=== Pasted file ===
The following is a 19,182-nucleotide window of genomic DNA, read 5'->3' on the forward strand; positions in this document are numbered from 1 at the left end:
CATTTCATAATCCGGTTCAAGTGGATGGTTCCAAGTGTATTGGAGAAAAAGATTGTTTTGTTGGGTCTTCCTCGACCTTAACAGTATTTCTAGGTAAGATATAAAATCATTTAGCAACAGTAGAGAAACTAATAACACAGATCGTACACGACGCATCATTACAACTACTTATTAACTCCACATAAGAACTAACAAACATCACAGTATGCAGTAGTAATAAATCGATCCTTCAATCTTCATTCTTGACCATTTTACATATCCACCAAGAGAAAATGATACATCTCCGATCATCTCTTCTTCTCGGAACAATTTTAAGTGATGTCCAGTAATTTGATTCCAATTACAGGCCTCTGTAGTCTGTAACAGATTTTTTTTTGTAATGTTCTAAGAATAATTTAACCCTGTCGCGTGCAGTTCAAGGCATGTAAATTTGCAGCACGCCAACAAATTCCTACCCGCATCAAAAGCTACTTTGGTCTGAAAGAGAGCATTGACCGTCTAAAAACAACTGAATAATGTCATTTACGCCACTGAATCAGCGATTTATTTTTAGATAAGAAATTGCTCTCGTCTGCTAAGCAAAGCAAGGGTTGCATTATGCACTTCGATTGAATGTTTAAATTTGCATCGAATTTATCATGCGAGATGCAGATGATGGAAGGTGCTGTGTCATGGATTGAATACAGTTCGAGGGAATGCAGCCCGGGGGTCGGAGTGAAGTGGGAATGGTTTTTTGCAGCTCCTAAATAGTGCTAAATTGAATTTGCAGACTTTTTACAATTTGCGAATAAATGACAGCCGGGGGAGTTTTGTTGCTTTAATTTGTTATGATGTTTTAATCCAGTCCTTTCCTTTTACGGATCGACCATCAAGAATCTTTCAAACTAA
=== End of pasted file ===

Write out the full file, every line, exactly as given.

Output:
The following is a 19,182-nucleotide window of genomic DNA, read 5'->3' on the forward strand; positions in this document are numbered from 1 at the left end:
CATTTCATAATCCGGTTCAAGTGGATGGTTCCAAGTGTATTGGAGAAAAAGATTGTTTTGTTGGGTCTTCCTCGACCTTAACAGTATTTCTAGGTAAGATATAAAATCATTTAGCAACAGTAGAGAAACTAATAACACAGATCGTACACGACGCATCATTACAACTACTTATTAACTCCACATAAGAACTAACAAACATCACAGTATGCAGTAGTAATAAATCGATCCTTCAATCTTCATTCTTGACCATTTTACATATCCACCAAGAGAAAATGATACATCTCCGATCATCTCTTCTTCTCGGAACAATTTTAAGTGATGTCCAGTAATTTGATTCCAATTACAGGCCTCTGTAGTCTGTAACAGATTTTTTTTTGTAATGTTCTAAGAATAATTTAACCCTGTCGCGTGCAGTTCAAGGCATGTAAATTTGCAGCACGCCAACAAATTCCTACCCGCATCAAAAGCTACTTTGGTCTGAAAGAGAGCATTGACCGTCTAAAAACAACTGAATAATGTCATTTACGCCACTGAATCAGCGATTTATTTTTAGATAAGAAATTGCTCTCGTCTGCTAAGCAAAGCAAGGGTTGCATTATGCACTTCGATTGAATGTTTAAATTTGCATCGAATTTATCATGCGAGATGCAGATGATGGAAGGTGCTGTGTCATGGATTGAATACAGTTCGAGGGAATGCAGCCCGGGGGTCGGAGTGAAGTGGGAATGGTTTTTTGCAGCTCCTAAATAGTGCTAAATTGAATTTGCAGACTTTTTACAATTTGCGAATAAATGACAGCCGGGGGAGTTTTGTTGCTTTAATTTGTTATGATGTTTTAATCCAGTCCTTTCCTTTTACGGATCGACCATCAAGAATCTTTCAAACTAA